Tara did not get her treatment again this week and she won’t next week as well. Monday the 19th is likely the next treatment, assuming all goes well. I guess we wait. In the meantime we are optimistic about the lowering CA125 number and the shrinking lymph nodes. All things considered it is going well.
God is good to us, allowing us to experience life in this depth, strainers or not.
Weeks pass quickly, just like they always have, only quicker. The pressing things get done and the remainder, well, those things get put to the side. I have begun to examine “the remainder” in my life more closely. I am finding that the remainder is full of things I say are most important to me: time with God, intentional spending (budgeting), caring for my body, investing in friends, and much more.
This past week Tara did not get her treatment due to her blood cell count being too low again. As a result she has felt much better. It’s amazing how bad those chemicals can make a person feel. We have mixed feelings every time a treatment is missed. We trust that this too is part of our faith development in the sufficiency of Christ.
How can we know in advance what is best? We can’t. The doctors can’t. We just wait for the results of blood work and then respond. But we believe a guy can know best if he says he will die and rise again, and then does it. And if I believe him for that, then I can believe other things he says too. “I know everything about you and care for every little detail.” “I love you so much that if you believe in me I will give you eternal life”. “You are blessed and will inherit a fortune (eternal life) if you are broken (poor in spirit, mourners, persecuted) and seek comfort and repair from me.”
Tara is doing well. Her smile is contagious. She is teaching me how to make sure “the remainder” are only those things which don’t matter, whether seemingly pressing or not.
There were times in growing our business that I questioned whether or not I could keep the pace; whether my body and mind could keep going day after day, week after week, month after month. It was hard. Everything was on the line, all the time. And I had to make it work. People were counting on it.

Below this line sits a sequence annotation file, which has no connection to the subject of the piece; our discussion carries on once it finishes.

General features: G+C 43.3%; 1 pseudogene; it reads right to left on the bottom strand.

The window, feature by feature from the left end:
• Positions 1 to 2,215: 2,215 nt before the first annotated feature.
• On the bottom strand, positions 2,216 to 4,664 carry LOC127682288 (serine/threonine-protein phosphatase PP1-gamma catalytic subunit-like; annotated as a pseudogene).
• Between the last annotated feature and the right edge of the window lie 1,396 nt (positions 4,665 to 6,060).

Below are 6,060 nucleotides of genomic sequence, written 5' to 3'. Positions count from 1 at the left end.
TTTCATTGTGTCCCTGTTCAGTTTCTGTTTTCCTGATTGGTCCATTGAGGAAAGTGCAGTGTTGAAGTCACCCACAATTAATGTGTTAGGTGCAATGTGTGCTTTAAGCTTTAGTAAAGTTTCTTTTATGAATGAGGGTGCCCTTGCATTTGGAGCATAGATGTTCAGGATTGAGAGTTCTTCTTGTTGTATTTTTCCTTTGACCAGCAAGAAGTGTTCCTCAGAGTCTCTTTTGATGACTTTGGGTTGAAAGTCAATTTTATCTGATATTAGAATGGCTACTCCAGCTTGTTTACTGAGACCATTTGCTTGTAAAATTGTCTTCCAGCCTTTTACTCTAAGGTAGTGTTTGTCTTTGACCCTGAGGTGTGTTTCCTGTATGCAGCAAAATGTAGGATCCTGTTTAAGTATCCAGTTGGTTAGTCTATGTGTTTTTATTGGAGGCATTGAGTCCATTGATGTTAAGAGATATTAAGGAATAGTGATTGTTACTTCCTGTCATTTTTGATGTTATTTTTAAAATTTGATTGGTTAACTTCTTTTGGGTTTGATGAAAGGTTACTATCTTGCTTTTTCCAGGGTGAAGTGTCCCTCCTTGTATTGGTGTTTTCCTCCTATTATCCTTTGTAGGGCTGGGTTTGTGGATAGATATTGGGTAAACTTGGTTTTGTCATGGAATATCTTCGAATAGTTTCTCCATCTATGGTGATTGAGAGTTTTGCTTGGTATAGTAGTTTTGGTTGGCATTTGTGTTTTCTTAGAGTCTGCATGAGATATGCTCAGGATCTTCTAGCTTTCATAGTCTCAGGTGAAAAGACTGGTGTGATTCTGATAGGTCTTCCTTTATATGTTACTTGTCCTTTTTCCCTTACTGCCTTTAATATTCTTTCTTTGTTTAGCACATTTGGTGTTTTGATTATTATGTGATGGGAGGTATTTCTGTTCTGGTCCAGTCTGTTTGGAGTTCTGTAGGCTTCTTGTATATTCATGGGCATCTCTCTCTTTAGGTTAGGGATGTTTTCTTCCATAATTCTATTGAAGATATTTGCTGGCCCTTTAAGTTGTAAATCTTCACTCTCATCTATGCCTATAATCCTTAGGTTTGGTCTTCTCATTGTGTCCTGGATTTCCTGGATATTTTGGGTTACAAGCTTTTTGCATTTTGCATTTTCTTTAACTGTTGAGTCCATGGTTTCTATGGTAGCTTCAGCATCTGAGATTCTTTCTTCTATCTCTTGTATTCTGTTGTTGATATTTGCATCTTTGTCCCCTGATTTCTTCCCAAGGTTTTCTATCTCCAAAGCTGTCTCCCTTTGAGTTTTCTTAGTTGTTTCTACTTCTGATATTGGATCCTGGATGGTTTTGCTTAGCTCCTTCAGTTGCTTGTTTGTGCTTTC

During those times Tara was so encouraging. She would affirm me and point me to the one source of true help, saying, “You are the man for this job. God gifted you for this moment and will give you strength to continue. Now go do what you have to do and I’ll be waiting for you when you get done.”
Tara was able to get her treatment on Wednesday. It has been several weeks since her body was up for it, so we were glad she was ready this time. By Friday morning she was feeling pretty rough. Today was particularly bad. Nausea. Vomiting. No energy. Very tired. Right now, she needs the same kind of affirmation and encouragement from me that she had given me through the years in business. But I am nowhere to be found. I am struggling to be here emotionally. I am working hard to get things done around the house and yard, and spending time with the kids. All are good things but I am missing the most helpful pieces; emotional support and spiritual leadership.
Where will I find help?
….Where does our help come from? Our help comes from the Lord, the Maker of heaven and earth. He will not let our feet slip—he will not slumber nor sleep. The Lord is the shade at our right hand; the sun will not harm us by day, nor the moon by night. The Lord will keep us from all harm—he will watch over our lives both now and forevermore. Psalms 121
Lewis turns ten today. Wow! Our baby is double digits. Time moves on, regardless of if we are ready for it to happen or not. He and I spent the last three days in the Boundary Waters trying out his new pole. He caught the first fish with it and fed us our first shore lunch. Don’t tell him, but the time away was purely selfish for me. I got to spend some great time with the finest young man I know. He sharpens me. We have so much fun together.
Micalyn and I also spent a few days away last week looking at colleges. As a junior, the decision is getting closer. She is so ready to spread her wings and I am so confident she’ll do great when the day comes. Time moves on.
I feel a bit guilty that I had so much fun for the past week. Fortunately (or unfortunately) Tara has not had to deal with all the side effects of chemo while I was away. She was not able to get her chemo again last week due to low white blood cell counts. Today she gets her blood work done again to find out if she is able to get treated this week. If she can, it will be Wednesday. It has been three weeks since the last treatment.
We are a bit discouraged. We feel that Tara’s body needs chemo to fight the cancer, but it is unable to take the necessary abuse. As a result, the treatment regimen is changing. She will get a big dose every four weeks and the smaller dose in between the big ones.
There has been good in all of it. In the two treatments Tara has had, the cancer numbers are going down already. So the chemo seems to be working.
This is the sixth week since diagnosis of the recurrence. Time moves on. We are humbled by the continued faithfulness and kindness of our friends. Christian or not, you model the nature and compassion of God to us. Your prayers and concern, the meals, the encouragement, and the service blesses us. We love you. Thank you.